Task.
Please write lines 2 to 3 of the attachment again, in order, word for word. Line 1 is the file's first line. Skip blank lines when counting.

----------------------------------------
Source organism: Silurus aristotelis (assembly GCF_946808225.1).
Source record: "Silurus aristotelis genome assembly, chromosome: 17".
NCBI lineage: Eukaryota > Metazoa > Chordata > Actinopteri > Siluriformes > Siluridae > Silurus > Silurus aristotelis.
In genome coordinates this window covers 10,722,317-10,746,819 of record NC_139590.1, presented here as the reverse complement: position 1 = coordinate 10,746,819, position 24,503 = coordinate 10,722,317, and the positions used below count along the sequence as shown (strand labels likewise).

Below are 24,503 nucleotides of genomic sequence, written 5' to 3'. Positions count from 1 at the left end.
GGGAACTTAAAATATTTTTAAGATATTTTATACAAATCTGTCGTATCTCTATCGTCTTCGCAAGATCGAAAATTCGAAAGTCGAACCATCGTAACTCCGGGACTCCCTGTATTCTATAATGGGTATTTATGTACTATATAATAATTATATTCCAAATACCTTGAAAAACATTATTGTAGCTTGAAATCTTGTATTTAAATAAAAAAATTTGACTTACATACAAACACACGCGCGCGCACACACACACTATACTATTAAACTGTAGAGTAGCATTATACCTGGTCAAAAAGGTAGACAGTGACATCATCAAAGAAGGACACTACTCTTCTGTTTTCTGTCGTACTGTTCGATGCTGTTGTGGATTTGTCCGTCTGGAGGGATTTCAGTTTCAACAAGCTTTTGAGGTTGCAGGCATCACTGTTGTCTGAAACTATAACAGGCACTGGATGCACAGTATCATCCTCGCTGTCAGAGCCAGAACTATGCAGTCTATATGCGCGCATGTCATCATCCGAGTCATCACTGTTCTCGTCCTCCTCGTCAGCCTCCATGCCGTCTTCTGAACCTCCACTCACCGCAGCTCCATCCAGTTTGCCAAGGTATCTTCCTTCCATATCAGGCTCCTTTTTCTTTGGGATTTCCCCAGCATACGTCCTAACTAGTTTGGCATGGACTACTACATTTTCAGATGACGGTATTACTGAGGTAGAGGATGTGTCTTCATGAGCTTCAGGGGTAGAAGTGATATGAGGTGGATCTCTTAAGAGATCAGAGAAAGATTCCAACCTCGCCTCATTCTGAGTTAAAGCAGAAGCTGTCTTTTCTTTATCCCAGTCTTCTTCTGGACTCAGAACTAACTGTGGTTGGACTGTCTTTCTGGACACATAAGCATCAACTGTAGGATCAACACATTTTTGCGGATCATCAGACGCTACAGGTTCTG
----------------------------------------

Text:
Source record: "Silurus aristotelis genome assembly, chromosome: 17".
NCBI lineage: Eukaryota > Metazoa > Chordata > Actinopteri > Siluriformes > Siluridae > Silurus > Silurus aristotelis.